Some stimulus events cause involuntary behavior, as when the flashing blue lights of a state trooper trigger certain emotional reactions. This reflects classical conditioning of involuntary behavior.6 But, drivers choose to slow down and pull over. Similarly, traffic lights do not trigger or cause driving behavior at an intersection, although they may cause an emotional rush following a driver's decision to speed through an intersection as the light changes from yellow to red.
Bottom line: There is a space between the stimulus (or activator) and voluntary behavior. Activators provide direction, but people choose whether to follow the direction. This choice is largely determined by perceived consequences and their relative importance to the individual. What positive consequence does the person expect to gain or what negative consequence does the person expect to avoid?
This is the standard ABC (activator - behavior - consequence) principle of BBS reviewed in the first article of this series. However, PBS views this principle with consideration of the individual's beliefs, perceptions and attitudes.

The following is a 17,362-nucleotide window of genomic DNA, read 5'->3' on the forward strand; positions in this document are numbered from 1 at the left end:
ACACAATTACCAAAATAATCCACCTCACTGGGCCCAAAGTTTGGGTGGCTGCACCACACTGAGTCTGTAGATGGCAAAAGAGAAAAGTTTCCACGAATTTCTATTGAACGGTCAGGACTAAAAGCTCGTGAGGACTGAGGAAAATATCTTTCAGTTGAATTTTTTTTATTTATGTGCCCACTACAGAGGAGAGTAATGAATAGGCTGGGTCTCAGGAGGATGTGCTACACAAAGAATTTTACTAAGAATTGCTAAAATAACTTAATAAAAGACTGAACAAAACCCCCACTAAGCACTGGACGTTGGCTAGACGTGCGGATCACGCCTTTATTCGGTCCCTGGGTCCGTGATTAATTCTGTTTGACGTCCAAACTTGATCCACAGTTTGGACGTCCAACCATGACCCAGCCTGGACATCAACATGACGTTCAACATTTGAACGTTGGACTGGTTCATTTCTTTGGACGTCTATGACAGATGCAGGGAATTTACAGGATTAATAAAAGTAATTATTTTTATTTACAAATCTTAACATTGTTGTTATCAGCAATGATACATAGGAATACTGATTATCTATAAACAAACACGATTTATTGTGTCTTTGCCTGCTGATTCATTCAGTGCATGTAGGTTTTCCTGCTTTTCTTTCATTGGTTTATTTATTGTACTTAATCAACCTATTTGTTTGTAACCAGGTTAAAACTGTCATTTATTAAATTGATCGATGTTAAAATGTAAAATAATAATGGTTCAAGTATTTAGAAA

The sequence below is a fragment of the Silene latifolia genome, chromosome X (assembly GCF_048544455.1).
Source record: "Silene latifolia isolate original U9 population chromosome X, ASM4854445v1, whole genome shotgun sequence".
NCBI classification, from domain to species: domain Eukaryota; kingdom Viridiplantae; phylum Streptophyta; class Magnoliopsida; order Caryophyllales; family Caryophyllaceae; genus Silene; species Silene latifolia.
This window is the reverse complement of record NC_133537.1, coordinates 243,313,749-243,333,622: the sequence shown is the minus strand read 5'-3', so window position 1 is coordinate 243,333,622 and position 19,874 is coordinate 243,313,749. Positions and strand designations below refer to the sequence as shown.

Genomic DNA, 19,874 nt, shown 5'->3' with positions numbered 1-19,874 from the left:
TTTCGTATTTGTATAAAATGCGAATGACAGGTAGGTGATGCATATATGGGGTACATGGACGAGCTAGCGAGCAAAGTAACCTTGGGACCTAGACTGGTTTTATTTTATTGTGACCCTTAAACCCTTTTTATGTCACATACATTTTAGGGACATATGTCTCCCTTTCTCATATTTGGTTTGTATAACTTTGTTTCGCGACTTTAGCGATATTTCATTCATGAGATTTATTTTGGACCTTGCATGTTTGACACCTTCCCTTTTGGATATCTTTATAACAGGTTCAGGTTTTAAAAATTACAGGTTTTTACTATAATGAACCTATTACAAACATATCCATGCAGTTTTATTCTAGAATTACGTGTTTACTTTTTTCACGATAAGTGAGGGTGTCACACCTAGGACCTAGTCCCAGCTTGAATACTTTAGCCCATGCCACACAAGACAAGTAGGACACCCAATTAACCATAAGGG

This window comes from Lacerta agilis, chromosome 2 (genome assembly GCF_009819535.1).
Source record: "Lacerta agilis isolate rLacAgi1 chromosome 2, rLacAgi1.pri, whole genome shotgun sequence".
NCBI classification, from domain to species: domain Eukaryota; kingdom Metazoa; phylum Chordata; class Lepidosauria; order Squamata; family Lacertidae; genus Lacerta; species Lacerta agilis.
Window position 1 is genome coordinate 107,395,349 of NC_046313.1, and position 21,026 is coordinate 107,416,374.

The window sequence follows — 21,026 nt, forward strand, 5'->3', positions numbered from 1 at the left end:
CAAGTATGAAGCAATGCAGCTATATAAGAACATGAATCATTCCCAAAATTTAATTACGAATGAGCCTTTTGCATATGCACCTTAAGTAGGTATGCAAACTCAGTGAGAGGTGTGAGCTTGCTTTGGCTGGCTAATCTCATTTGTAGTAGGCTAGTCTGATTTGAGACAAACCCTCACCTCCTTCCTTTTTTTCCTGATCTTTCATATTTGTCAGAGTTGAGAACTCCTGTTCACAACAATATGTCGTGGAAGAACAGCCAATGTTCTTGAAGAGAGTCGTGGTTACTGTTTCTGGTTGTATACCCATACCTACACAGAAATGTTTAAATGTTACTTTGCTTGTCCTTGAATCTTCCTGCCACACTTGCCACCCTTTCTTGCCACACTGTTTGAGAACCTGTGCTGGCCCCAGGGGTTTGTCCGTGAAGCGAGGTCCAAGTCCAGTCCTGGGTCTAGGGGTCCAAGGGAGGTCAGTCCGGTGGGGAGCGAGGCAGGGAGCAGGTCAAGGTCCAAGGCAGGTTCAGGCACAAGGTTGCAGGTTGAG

The People-Based ABC Principle
The term "positive reinforcement" often is overused and abused by trainers and students of BBS. They seem to believe any pleasant consequence, from a monetary bonus to safety trinkets and interpersonal recognition, is a positive reinforcer. However, a consequence is a reinforcer (positive or negative) only if it increases the behavior it follows.7
Trainers and students of PBS realize the reinforcing power of a consequence is in the eye of the beholder. In other words, attitudes and perceptions determine the motivating potential of a consequence. For example, the meaning of a "safety trinket" to an individual determines whether such a consequence is viewed as positive, negative or neutral and could motivate behavior.8
It is usually impossible to determine whether the delivery of a consequence actually influences the behavior it follows. Thus, the loose use of "positive reinforcement" among BBS consultants and students is risky and often inappropriate. With PBS this mistake is not made. The term "positive reinforcement" is not used in PBS, and the impact of positive consequences on feelings or person states is entertained and appreciated, even if there is no direct behavioral impact.